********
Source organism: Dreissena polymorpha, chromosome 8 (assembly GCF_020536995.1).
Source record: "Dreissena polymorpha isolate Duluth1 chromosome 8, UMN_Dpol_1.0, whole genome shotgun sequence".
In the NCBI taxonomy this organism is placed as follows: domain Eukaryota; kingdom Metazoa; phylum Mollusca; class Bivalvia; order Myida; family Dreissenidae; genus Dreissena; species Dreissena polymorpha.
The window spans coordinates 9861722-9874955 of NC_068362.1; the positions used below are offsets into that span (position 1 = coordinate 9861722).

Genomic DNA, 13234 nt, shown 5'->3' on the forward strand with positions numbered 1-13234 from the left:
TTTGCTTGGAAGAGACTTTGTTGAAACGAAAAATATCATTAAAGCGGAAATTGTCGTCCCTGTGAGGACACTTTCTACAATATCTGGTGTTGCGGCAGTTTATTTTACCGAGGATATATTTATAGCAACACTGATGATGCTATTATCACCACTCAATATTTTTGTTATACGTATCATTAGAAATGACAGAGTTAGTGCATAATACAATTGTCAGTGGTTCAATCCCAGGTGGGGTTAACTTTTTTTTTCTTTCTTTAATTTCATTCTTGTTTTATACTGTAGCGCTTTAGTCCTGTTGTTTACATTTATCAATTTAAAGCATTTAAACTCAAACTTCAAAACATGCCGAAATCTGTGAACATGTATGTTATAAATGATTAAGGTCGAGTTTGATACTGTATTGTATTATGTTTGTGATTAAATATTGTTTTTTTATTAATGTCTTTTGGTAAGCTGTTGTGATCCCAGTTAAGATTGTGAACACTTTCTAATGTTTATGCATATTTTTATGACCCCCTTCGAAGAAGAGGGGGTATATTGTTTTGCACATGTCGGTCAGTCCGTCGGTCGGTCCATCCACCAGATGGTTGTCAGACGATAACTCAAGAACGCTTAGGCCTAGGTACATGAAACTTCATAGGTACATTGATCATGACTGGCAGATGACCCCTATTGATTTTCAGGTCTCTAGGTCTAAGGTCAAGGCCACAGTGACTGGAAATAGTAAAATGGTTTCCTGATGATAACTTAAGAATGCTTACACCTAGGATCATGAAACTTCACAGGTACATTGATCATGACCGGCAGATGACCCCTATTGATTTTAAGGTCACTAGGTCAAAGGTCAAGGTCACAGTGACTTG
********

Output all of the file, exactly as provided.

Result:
Source organism: Dreissena polymorpha, chromosome 8 (assembly GCF_020536995.1).
Source record: "Dreissena polymorpha isolate Duluth1 chromosome 8, UMN_Dpol_1.0, whole genome shotgun sequence".
In the NCBI taxonomy this organism is placed as follows: domain Eukaryota; kingdom Metazoa; phylum Mollusca; class Bivalvia; order Myida; family Dreissenidae; genus Dreissena; species Dreissena polymorpha.
The window spans coordinates 9861722-9874955 of NC_068362.1; the positions used below are offsets into that span (position 1 = coordinate 9861722).

Genomic DNA, 13234 nt, shown 5'->3' on the forward strand with positions numbered 1-13234 from the left:
TTTGCTTGGAAGAGACTTTGTTGAAACGAAAAATATCATTAAAGCGGAAATTGTCGTCCCTGTGAGGACACTTTCTACAATATCTGGTGTTGCGGCAGTTTATTTTACCGAGGATATATTTATAGCAACACTGATGATGCTATTATCACCACTCAATATTTTTGTTATACGTATCATTAGAAATGACAGAGTTAGTGCATAATACAATTGTCAGTGGTTCAATCCCAGGTGGGGTTAACTTTTTTTTTCTTTCTTTAATTTCATTCTTGTTTTATACTGTAGCGCTTTAGTCCTGTTGTTTACATTTATCAATTTAAAGCATTTAAACTCAAACTTCAAAACATGCCGAAATCTGTGAACATGTATGTTATAAATGATTAAGGTCGAGTTTGATACTGTATTGTATTATGTTTGTGATTAAATATTGTTTTTTTATTAATGTCTTTTGGTAAGCTGTTGTGATCCCAGTTAAGATTGTGAACACTTTCTAATGTTTATGCATATTTTTATGACCCCCTTCGAAGAAGAGGGGGTATATTGTTTTGCACATGTCGGTCAGTCCGTCGGTCGGTCCATCCACCAGATGGTTGTCAGACGATAACTCAAGAACGCTTAGGCCTAGGTACATGAAACTTCATAGGTACATTGATCATGACTGGCAGATGACCCCTATTGATTTTCAGGTCTCTAGGTCTAAGGTCAAGGCCACAGTGACTGGAAATAGTAAAATGGTTTCCTGATGATAACTTAAGAATGCTTACACCTAGGATCATGAAACTTCACAGGTACATTGATCATGACCGGCAGATGACCCCTATTGATTTTAAGGTCACTAGGTCAAAGGTCAAGGTCACAGTGACTTG